“Most times, the concerns in the field are personal concerns about family,” Aitken says. “People work away from home, they’re away from their families, and that can be a huge stressor.”

In the office, Aitken says, stress can have more of an interpersonal dimension.

“You’re around the same people all day, and that can naturally get under people’s skin. You hope people you put in groups will work well together, but sometimes it doesn’t,” she says.

Aitken has taken mental health first aid training through the Mental Health Commission of Canada and has helped Mammoet incorporate mental health into the company’s own training regimen. Through her own training, Aitken says she’s learned how to recognize, respect and respond to mental health concerns, and she compares the support management can provide as akin to administering first aid to an employee experiencing chest pains.

“If a person is feeling distressed, you’re not going to tell them to get over it. We now have tools in our tool chest to be able to discuss how someone is feeling, and we work through strategies just like you would with a physical illness,” she says.

Ultimately, Mammoet seeks a proactive approach, Aitken says.

“As a company, we do our due diligence to ensure everyone is kept safe, and we’re here to support our employees and ensure they are healthy both physically and mentally,” she says.

Supervisors are trained to spot signs of distress and to supportively direct workers to appropriate resources.

“It’s about making sure your crew is visibly ready to work and engaging in those conversations,” Aitken says. “Our hope is that having very normal conversations in management carries down to operations supervisors and creates that culture.”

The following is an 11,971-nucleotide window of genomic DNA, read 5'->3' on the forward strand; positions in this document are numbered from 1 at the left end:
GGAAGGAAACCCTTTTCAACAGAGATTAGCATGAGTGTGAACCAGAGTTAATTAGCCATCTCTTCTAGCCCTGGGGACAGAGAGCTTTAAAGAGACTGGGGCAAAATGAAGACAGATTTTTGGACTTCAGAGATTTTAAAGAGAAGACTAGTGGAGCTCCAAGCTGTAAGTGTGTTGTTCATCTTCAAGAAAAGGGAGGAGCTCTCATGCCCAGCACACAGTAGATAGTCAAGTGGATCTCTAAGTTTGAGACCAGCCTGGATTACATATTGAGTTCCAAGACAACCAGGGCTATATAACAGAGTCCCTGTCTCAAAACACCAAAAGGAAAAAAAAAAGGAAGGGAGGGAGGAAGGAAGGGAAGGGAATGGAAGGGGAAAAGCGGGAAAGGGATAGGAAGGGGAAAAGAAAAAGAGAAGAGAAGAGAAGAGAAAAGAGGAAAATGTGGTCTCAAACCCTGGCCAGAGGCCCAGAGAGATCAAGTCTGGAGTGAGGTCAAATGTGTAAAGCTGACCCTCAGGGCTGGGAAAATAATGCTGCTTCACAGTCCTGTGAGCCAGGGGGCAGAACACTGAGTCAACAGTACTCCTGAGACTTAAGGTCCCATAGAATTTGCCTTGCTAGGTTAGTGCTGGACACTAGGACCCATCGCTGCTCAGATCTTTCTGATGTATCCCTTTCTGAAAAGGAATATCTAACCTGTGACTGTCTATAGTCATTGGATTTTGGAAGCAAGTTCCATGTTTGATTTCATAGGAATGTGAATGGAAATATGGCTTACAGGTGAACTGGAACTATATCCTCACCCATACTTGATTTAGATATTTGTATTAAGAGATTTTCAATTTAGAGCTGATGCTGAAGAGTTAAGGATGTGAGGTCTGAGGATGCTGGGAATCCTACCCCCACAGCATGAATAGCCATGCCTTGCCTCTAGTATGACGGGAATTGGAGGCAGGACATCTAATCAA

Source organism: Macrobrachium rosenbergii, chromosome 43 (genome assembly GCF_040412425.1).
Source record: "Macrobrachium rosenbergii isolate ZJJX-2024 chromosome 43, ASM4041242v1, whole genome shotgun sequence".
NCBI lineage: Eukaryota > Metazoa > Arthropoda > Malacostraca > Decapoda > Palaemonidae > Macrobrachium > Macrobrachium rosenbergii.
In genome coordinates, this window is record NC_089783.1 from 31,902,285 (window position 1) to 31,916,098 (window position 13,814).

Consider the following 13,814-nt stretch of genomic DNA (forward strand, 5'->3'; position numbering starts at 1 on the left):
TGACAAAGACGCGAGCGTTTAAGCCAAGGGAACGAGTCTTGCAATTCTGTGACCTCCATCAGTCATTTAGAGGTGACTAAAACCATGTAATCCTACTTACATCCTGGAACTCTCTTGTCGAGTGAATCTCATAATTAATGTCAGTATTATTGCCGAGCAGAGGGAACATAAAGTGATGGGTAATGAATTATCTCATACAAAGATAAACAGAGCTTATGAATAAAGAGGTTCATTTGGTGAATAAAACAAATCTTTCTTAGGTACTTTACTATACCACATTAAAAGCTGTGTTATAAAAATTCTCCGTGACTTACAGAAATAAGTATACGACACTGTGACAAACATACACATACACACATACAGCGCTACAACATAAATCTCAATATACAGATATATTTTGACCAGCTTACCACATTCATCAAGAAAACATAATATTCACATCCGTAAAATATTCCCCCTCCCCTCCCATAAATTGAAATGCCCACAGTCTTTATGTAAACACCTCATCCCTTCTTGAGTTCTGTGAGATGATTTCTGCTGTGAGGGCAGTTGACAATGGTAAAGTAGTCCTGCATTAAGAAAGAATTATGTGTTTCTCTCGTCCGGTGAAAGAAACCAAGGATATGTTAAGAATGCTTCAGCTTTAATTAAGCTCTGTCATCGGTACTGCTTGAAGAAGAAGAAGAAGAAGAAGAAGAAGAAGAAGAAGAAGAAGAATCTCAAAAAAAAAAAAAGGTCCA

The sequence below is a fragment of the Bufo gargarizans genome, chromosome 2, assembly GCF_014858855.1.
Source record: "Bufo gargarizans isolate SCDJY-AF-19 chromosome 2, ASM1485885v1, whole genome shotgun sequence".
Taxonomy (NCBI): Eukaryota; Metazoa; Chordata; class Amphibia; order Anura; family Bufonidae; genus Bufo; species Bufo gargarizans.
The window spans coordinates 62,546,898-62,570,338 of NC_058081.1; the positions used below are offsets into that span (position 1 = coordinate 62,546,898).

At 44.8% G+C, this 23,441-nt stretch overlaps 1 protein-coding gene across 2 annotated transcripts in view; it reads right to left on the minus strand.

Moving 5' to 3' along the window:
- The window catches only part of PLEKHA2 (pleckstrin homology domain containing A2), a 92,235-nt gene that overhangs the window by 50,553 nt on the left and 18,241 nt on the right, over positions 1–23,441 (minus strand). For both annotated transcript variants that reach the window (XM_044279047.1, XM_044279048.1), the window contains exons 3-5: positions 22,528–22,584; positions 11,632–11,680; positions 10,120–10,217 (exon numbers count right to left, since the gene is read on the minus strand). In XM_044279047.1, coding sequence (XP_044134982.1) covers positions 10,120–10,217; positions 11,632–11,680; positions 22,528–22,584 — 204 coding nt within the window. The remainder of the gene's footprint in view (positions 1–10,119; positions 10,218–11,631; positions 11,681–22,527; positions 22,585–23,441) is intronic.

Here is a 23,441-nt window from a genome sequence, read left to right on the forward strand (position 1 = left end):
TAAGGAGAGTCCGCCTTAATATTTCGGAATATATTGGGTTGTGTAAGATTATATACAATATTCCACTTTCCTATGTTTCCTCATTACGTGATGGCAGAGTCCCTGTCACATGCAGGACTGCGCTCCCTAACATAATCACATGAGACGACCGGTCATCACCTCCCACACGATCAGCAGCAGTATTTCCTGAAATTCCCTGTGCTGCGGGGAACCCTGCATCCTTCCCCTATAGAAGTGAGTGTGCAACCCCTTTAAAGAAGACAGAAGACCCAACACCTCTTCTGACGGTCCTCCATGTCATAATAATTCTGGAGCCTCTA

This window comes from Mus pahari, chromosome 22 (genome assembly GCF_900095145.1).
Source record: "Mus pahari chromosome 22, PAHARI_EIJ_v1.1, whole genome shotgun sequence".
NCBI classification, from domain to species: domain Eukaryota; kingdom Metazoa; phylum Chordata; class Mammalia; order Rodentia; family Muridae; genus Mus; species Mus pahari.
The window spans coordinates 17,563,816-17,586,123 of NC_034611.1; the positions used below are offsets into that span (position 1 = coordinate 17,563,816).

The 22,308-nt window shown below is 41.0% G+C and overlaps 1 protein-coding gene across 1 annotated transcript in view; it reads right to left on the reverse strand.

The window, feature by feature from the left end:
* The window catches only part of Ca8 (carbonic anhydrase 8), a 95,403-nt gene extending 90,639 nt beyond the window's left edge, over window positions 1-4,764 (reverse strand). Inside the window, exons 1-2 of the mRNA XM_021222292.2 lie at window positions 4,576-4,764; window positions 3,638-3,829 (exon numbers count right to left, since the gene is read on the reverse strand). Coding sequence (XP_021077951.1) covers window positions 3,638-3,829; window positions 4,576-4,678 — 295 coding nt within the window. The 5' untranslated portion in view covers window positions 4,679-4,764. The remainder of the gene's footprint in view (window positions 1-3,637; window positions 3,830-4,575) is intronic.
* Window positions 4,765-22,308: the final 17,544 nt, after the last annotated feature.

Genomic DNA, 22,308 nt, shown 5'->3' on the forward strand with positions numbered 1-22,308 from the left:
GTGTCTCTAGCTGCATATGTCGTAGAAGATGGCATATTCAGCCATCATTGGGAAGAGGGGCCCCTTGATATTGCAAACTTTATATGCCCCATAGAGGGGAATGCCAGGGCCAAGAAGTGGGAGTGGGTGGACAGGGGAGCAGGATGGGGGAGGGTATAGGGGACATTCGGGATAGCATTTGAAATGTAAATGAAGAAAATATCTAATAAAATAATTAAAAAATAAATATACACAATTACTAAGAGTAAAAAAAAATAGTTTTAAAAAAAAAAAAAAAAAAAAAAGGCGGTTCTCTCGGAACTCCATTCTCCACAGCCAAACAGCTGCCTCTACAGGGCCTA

No stranger to heavy equipment, the International Union of Operating Engineers Local 793 offers mental health support, including counselling and access to a treatment centre, through its members’ benefit plan and is on the cusp of formally incorporating mental health content into training it provides its members in machines as varied as excavators and tower cranes.

Dave Turple

Dave Turple, vice-president and assistant business manager with Local 793 in Ontario and Nunavut, says its first cohort of heavy equipment instructors is slated for Mental Health Commission of Canada train-the-trainer sessions this September to boost their understanding of and ability to address mental health.

Turple operated a mobile crane from 2003 until 2012, when he began working full time for Local 793, and knows that working with heavy equipment can be stressful.

“Often, you’re operating cranes near roadways, bridges and busy street corners where people are walking and driving, and you’re interrupting the flow of traffic. So, if you’re operating a crane or other heavy machinery it’s important to be on your game because there’s a risk of harm to the people you’re working with and to the general public.”

MaxPeople, a Toronto-based human resources consulting firm, has clients in construction, engineering and infrastructure, and founder and CEO Julie Ruben Rodney recalls a time when workplaces were less open about mental wellbeing.

Julie Ruben Rodney

“You will always have employees who are private and won’t want to share, however, employers can lead their teams with empathy and compassion through the creation of diversity, equity and inclusion policies, cultivating a safe environment, and ensuring you have the necessary resources in place,” she says.

Ruben Rodney says some of her clients incorporate wellness topics into morning safety huddles and even casually observe body language to potentially spot employees who might need a kind word or helping hand.

“We’ve had clients who have done pulse checks of their employees. Whether through surveys or one on one, they were constantly looking at engagement, trying to figure out how people are feeling,” she says.

MaxPeople has also helped clients develop post-COVID return-to-work surveys to gauge anxieties and identify ways the company might adapt.

Leadership also starts at the top. Ruben Rodney recommends deliberate efforts to create open dialogue and a willingness by executives and management to open up even modestly about their own lives and experiences.

“You’re more likely to get your employees to share with you if you share with them,” she says. “You can’t simply roll out your employee assistance program — you bring it front and centre and make it the fabric of your culture.”


If you or someone you know is in immediate danger, call 9-1-1

Canada Suicide Prevention Service (24/7/365)

Phone: 1-833-456-4566 • Québec: 1-866-277-3553 • Text: 45645

Crisis Services Canada

Wellness Together Canada

Workplace Strategies for Mental Health

Disaster Distress Helpline: Phone: 1-800-985-5990

National Domestic Violence Hotline: Phone: 1-800-799-7233